Posterior wall prolapse, bulging or herniation of the bowel along the dorsal aspect of the vagina, is a component of the constellation of pelvic floor disorders. Pelvic floor dysfunction, primarily involving pelvic organ prolapse, urinary and fecal incontinence, affects nearly one in four (23.7%) community-dwelling women.1 As women age, prolapse and incontinence become more common. One-half of women aged 80 years and older have at least one pelvic floor disorder.1
The elderly population is expected to grow significantly over the next 40 years. By 2050, those 65 years of age or older are projected to more than double, from 38.6 million to 88.5 million.2 The population of people 85 years or older is expected to grow exponentially from 5.4 to 19 million and the majority of people in this category will be women.2 Therefore, the demand for prevention and treatment of pelvic floor dysfunction will also grow dramatically.
Treatment for pelvic floor disorders varies from conservative measures to surgical management. The lifetime risk of undergoing surgery for pelvic organ prolapse or urinary incontinence is approximately 11%.3,4 Currently, approximately 200,000 women undergo prolapse surgery in the United States each year.5 One-third to one-half of all the prolapse surgeries include posterior wall prolapse repair.3,5 Understanding the anatomy, etiology, and treatment options for posterior wall prolapse is vital and will become increasingly important as our aging population multiplies.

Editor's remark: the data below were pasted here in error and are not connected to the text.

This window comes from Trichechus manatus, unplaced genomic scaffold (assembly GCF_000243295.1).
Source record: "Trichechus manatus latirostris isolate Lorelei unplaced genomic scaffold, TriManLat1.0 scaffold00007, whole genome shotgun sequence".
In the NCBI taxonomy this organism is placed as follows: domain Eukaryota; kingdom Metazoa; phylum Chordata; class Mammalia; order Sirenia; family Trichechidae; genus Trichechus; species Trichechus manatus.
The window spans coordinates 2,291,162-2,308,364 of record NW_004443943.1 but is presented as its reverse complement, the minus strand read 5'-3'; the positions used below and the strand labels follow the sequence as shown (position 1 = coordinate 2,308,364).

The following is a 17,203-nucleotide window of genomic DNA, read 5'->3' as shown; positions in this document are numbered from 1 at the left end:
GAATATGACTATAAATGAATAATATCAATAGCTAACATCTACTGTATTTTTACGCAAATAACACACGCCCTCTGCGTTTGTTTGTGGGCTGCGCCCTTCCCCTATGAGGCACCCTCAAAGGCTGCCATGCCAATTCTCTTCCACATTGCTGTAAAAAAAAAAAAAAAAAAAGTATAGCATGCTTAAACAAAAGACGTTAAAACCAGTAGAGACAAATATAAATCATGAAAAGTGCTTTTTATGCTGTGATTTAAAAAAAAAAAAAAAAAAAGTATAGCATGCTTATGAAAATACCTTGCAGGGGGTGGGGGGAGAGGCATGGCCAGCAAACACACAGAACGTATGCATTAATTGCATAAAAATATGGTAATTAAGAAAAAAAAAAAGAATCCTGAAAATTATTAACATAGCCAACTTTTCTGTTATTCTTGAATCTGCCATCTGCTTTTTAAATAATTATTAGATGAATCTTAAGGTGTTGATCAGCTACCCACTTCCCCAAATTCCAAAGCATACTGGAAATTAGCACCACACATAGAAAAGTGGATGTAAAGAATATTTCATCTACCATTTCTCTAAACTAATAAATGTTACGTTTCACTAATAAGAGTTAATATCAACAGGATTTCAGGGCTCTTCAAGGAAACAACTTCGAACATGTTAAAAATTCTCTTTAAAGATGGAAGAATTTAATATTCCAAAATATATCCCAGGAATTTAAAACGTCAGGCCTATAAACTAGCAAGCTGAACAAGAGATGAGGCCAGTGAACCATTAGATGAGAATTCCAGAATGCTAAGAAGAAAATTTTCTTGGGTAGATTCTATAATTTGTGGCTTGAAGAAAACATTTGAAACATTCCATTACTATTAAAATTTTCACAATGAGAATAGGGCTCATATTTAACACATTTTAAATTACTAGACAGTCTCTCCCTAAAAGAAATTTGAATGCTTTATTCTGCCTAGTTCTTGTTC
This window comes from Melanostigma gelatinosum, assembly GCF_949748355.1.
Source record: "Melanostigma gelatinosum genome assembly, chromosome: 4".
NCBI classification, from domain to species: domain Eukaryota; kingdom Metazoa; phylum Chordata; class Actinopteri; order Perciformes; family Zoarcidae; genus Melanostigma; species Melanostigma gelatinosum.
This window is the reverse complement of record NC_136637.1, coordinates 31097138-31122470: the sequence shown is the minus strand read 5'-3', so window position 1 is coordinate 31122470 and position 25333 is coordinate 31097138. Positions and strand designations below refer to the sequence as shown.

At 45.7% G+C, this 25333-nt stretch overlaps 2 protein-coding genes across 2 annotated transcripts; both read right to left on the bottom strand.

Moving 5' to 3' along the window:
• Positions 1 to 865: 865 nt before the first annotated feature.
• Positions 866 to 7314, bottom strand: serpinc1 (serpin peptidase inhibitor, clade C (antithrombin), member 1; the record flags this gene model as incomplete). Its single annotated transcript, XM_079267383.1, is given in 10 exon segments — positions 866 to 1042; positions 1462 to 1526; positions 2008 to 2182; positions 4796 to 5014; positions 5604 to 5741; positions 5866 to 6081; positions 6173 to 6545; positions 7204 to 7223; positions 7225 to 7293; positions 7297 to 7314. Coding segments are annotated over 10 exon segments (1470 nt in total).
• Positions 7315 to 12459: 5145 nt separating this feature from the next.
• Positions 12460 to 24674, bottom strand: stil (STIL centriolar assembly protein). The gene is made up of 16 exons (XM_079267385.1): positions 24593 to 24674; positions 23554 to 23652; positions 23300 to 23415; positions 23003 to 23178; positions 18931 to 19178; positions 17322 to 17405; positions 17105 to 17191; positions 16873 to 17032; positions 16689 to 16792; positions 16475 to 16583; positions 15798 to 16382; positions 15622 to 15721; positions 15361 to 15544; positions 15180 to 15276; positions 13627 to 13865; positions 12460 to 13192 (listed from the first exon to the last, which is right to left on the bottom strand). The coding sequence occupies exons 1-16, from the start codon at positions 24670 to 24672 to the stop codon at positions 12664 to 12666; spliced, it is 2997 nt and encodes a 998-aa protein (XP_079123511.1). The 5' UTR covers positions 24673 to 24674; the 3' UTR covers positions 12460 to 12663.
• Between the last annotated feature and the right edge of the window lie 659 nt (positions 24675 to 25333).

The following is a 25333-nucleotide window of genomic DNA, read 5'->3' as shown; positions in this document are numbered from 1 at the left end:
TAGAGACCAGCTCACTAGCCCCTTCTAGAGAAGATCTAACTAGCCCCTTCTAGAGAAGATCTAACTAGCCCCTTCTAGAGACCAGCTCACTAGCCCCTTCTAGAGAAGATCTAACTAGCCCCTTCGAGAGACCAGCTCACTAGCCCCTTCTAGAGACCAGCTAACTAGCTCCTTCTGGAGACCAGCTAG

Prolapse of the posterior vaginal wall may be secondary to the presence of a rectocele, sigmoidocele, enterocele, or a combination of these entities.
Prolapse of the posterior vaginal wall may be secondary to the presence of a rectocele, sigmoidocele, enterocele, or a combination of these entities (Figure 13-1A, B and C). This loss of support may be defined symptomatically, radiographically, or by physical examination.
Sagital view of posterior vaginal wall prolapse. A. Schematic drawing of rectocele; B. Radiographic depiction of sigmoidocele; and C. Radiographic depiction of rectocele.
“The eye don’t see what the mind don’t know.”
—A. Cullen Richardson
To recognize and correct abnormal anatomy such as prolapse, you must understand normal anatomy. Support of the posterior vaginal wall is provided by a complex interaction of the integrity of the vaginal tube, the connective tissue support, and muscular support of the pelvic floor. John DeLancey divided the connective tissue support of the vagina into three levels.6 All three levels of support should be evaluated and addressed during the physical examination and in consideration of surgical management of the posterior vaginal wall.
At level I, the apical portion of the posterior vaginal wall is suspended and supported primarily by the cardinal-uterosacral ligaments.7,8 This ...